Change is in the airwaves

As cellphone firms consider opening networks, startup is ready to carry signal

Email|Print| Text size + By Carolyn Y. Johnson
Globe Staff / November 29, 2007

CAMBRIDGE - The cellphone world is poised for disruption, and local start-up Vanu Inc. is positioning itself to take advantage of the transformation.

Over the past decade, Vanu has developed what seems like a fairly esoteric technology - software that can control how a radio transmits and receives signals. That means a single base station at the bottom of a cell tower could be tuned for everything from an AT&T iPhone to a Verizon Wireless cellphone, instead of requiring separate racks of hardware.

With the traditional cellphone model in the United States beginning to crumble, the moment may be emerging for Vanu's technology.

This week, the country's second largest cellphone company, Verizon Wireless, announced that it would open its network to allow customers to use mobile devices, software, and applications developed by other companies by the end of next year. Internet search giant Google is trumpeting efforts to create an open platform for mobile devices with partners such as T-Mobile and Sprint. The iPhone is expanding people's expectations of a "phone" while also reminding them of the limitations - people who spend hundreds of dollars on the phone can use it only on one network. And an upcoming Federal Communications Commission auction of radio airwaves that can carry calls and data raises the possibility of a new company building a national cellphone network from scratch with inherent flexibility to work with different technologies and devices.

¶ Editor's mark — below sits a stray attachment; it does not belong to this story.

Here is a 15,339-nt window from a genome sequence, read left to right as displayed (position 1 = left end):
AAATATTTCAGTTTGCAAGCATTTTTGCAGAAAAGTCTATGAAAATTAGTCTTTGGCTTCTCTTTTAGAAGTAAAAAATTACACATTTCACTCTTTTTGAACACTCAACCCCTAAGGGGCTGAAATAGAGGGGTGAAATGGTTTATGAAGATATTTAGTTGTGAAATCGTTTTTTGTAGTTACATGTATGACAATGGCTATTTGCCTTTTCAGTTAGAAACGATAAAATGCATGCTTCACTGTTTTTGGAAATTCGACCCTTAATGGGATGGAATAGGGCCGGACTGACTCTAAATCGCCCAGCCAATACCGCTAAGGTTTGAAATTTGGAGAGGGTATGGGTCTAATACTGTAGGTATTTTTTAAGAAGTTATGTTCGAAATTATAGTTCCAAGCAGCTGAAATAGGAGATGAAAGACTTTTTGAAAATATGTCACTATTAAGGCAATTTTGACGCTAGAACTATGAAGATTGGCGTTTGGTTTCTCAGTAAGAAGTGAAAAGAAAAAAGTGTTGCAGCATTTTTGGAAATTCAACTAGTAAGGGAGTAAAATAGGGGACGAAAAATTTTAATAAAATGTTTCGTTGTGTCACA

"People are interested in open networks. . . . We think it's really a good opportunity for our technology," said Vanu chief executive Vanu G. Bose, who has deployed his technology in rural cellphone networks in Alaska and Texas but has a bigger vision - building a national network with his more efficient technology.

Vanu has partnered with Frontline Wireless, which has a novel plan for some of the airwaves that hit the auction block this January. Frontline wants to win a slice of the spectrum and build a national, open-access network that could double as a public safety and commercial network.

But key to Frontline's proposal is the idea that the network would support a variety of different devices and standards, in contrast to today's cellphone networks. For instance, the Verizon Wireless network, which uses a network standard called CDMA, is different from the one that carries calls from AT&T phones, called GSM. Vanu's software solutions would allow one base station to carry both, similar to the way that a computer can juggle multiple tasks at once, such as running a Web browser and a spreadsheet program simultaneously.

At a demonstration in Vanu's Cambridge office, Bose - son of Amar G. Bose, founder of the high-end audio company Bose Corp. - showed how a base station that uses his software can run calls on both networks. Normally, radios that transmit and receive signals are built to work with a particular technology and within a specific frequency range. Vanu's technology allows software to determine those specifications, meaning that a single laptop could determine whether a radio picked up FM radio, walkie talkies, or cellphones.